- According to a 2018 study by the International Labour Organization (ILO), more than 95% of India’s working women are informal workers who work in labour-intensive, low-paying, highly precarious jobs/conditions, and with no social protection.
- The World Health Organization bulletin says that “women’s informal work is central to the feminisation of poverty”.
- The Maternity Benefit (Amendment) Act, 2017 more than doubled the duration of paid maternity leave for women employees to 26 weeks and made crèche facilities mandatory for establishments employing 50 or more women.
- However, these benefits are mostly enjoyed by formal sector women workers, constituting less than 5% of the women workforce.
There are three ways to enable women to take up more productive paid work and improve their maternal and child health outcomes:
- Extending the Integrated Child Development Services (ICDS) infrastructure;
- Revitalizing national crèche schemes, and
- Improving maternity benefits.
Expansion of the ICDS:
- Anganwadi centres under the ICDS provides maternal and child nutritional security, a clean and safe environment, and early childhood education, thus facilitating the ability of women to re-enter work post-childbirth.
- However it does not cater to children under the age of three and it functions only for a few hours a day, making it inconvenient to send and pick up children during work hours.
- Early intake of children in the Anganwadi centres can allow mothers to work and converge with the National Education Policy 2020 mandate that acknowledges quality Early Childhood Care and Education for children in the 0-6 age group.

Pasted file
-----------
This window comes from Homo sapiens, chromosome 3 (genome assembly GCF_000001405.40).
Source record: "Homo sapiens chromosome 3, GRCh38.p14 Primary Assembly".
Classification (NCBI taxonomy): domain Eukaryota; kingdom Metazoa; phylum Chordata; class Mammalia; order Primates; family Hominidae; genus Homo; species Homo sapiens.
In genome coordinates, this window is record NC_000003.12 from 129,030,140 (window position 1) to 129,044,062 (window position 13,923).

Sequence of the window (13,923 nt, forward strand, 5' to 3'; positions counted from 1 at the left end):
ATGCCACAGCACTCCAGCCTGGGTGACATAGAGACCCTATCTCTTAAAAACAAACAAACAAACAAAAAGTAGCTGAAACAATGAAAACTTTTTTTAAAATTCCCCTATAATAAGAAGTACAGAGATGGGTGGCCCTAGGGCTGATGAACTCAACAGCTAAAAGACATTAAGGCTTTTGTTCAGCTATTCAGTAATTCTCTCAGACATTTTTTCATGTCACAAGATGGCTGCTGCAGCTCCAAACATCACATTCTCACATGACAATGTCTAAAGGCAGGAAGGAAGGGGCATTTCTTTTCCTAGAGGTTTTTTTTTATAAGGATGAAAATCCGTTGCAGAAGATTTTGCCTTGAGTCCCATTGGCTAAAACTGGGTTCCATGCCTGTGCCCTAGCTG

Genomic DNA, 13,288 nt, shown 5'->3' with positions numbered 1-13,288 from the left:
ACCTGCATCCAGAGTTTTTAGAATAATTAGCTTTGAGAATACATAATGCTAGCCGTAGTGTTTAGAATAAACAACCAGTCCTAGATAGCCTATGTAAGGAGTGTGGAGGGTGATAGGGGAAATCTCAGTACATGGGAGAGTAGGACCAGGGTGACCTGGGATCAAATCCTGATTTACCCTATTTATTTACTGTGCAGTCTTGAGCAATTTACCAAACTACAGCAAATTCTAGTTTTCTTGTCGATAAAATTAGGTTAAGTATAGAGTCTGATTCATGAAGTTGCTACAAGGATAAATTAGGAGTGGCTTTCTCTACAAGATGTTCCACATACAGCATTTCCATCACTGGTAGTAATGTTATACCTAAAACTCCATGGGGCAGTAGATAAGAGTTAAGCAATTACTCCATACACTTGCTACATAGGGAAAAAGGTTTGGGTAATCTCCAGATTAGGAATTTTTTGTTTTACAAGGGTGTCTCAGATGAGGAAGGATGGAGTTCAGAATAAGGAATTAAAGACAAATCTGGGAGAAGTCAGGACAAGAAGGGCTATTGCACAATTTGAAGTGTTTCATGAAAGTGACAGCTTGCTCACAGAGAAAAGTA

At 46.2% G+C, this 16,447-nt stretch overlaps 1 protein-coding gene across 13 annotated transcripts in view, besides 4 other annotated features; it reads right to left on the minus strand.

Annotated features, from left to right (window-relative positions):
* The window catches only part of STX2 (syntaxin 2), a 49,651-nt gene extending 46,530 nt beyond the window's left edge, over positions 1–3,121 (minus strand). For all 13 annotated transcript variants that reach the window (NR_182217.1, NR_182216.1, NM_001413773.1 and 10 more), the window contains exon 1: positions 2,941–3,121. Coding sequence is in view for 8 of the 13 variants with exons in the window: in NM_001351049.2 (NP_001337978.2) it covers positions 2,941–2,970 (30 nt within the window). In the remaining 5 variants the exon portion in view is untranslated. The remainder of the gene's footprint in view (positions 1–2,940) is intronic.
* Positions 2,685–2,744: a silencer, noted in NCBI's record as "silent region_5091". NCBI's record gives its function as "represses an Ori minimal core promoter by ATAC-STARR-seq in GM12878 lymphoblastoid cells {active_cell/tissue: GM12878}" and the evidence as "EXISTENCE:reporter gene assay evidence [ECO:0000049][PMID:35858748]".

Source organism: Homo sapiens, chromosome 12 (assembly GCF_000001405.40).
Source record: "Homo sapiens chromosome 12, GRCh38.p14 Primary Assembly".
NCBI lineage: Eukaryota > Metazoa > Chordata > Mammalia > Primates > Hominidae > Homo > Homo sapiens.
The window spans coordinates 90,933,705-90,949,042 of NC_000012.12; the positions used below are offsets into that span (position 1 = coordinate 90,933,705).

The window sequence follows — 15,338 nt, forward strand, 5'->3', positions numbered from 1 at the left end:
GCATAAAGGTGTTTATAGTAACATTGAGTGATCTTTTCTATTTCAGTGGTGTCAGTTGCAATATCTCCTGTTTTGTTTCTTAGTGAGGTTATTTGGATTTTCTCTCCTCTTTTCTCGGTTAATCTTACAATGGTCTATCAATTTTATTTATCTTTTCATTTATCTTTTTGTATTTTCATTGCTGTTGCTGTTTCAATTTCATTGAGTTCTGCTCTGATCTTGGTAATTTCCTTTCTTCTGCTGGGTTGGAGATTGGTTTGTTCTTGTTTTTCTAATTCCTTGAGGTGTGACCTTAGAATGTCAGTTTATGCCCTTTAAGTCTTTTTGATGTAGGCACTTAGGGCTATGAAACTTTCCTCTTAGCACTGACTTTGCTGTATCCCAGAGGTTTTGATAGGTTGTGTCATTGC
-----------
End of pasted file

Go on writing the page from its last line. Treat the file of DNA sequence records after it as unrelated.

Revitalize the crèche scheme:
- The National Creche Scheme lays out specific provisions for working women but has suffered diminished government funding.
- Public crèches can be operated at worksite clusters such as near industrial areas, markets, dense low-income residential areas, and labour nakas(informal road side labour market).
- Crèches closer to the workplace allow for timely breastfeeding and attending to emergencies.
- This model has been tested successfully by the Self-Employed Women’s Association (SEWA) (an NGO)in some Indian cities.
- Where work occurs at a single site, such as a garment factory or construction site, worksite crèches will help; as seen in the construction site crèches run by Aajeevika Bureau (Ahmedabad) and Mobile Creches (Delhi).
- The funds collected under the construction cess can be earmarked for running crèches at construction sites.
Improving maternity benefits:
- Tamil Nadu(Dr. Muthulakshmi Maternity Benefit Scheme). has an expansive and ambitious scheme offering ₹18,000 in cash and kind for two live births.
- The Pradhan Mantri Matru Vandana Yojana (PMMVY) limits the benefit to the first birth and has also reduced the amount to ₹5,000.
- The cash transfers under the PMMVY are insufficient, by both evaluations on the ground and the National Food Security Act (NFSA) benchmark, as well as for nutrition needs and wage compensation.
- The compensation, which is lower than the minimum wages, is inadequate in postponing the mother’s return to work for the first six months.
- The amount also does not match an inflation-adjusted NFSA benchmark (nearly ₹9,400 in 2022).
- The lack of affordable and quality childcare services and maternity benefits increase the burden on informal women workers, aggravating gender and class inequalities.
- It is imperative that we consider affordable and quality childcare infrastructure as an employment-linked benefit and as a public good.